• False hope syndrome often happens when you expect immediate results from your actions. For example, you might set a goal of "Become more physically fit" and then get discouraged when you've been working out for two weeks without noticeable changes. Just remember that some goals do take time and setting up clear stages and timeframes can help combat unrealistic expectations.
    • This syndrome can also happen when the initial "rush" of the goal wears off. For example, the goal "Learn to play the guitar" is really exciting for a little while, as you buy a new instrument, learn a few chords, etc. However, when the real work of daily practice, calluses, and chord progressions sets in, you may lose momentum. Setting small goals and celebrating small successes can help you keep your momentum going.
  2. View challenges as learning experiences. Several studies have shown that people who treat setbacks as learning experiences are more likely to feel positive about their ability to achieve their goals.[23] If you view challenges, setbacks, or even your own mistakes as "failures" and beat yourself up for them, you'll be focusing on the past instead of looking toward the future.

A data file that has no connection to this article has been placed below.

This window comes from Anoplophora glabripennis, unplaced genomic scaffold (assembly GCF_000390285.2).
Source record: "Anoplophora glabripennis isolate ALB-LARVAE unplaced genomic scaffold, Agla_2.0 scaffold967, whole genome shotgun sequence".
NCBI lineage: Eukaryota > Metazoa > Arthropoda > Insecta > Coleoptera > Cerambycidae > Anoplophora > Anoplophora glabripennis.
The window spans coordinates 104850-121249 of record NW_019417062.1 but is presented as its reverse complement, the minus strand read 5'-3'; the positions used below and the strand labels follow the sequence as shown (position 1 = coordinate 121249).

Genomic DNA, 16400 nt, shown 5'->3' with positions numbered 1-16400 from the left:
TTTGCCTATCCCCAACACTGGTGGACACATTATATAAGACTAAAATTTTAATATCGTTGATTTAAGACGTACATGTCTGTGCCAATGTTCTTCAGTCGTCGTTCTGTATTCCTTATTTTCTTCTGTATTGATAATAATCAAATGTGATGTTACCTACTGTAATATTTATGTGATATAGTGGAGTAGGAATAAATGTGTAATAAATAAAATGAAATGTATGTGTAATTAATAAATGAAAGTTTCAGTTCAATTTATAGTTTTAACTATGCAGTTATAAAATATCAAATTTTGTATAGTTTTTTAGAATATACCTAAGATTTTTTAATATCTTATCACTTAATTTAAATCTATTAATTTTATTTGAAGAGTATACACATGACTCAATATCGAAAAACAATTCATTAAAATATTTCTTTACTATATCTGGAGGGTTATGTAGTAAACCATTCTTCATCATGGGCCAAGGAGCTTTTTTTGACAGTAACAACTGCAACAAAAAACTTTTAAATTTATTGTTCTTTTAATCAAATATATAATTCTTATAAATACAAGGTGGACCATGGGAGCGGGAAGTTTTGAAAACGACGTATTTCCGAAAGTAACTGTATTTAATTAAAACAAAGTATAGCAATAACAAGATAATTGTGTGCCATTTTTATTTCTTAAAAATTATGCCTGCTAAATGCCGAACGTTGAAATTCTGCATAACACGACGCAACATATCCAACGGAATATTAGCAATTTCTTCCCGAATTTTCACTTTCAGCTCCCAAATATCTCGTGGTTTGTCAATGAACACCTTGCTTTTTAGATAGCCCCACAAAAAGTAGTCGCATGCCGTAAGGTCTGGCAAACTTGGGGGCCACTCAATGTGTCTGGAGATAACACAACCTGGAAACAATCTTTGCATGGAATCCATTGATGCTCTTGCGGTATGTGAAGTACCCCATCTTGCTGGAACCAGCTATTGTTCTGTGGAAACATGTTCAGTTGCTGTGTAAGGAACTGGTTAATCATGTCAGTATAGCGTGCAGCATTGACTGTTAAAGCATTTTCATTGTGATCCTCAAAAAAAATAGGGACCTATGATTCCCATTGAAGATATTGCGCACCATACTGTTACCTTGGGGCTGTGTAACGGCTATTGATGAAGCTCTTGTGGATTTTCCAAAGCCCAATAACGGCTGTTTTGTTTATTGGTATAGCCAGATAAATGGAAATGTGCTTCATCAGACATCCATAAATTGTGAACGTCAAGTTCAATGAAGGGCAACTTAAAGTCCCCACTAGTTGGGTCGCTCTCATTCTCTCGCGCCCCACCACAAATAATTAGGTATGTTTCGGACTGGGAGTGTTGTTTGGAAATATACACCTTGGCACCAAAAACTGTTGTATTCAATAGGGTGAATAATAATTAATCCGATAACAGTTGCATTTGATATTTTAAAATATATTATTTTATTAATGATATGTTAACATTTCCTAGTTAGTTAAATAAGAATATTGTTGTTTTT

Set Goals and Achieve Them Step 18 Version 2.jpg
    • Research has shown that people who accomplish their goals don't usually have fewer setbacks than people who give up on their goals. The difference is in how you envision the setbacks. Can you learn from what went wrong to do something differently next time?[24]
    • The drive for perfectionism can also hold you back from acknowledging mistakes as sources of growth. When you hold yourself to impossible standards of performance, you're actually more likely to feel like your goals can't be achieved.[25][26]
    • Instead, be compassionate with yourself.[27] Remind yourself that you are human, and that all humans make mistakes and experience challenges. [28]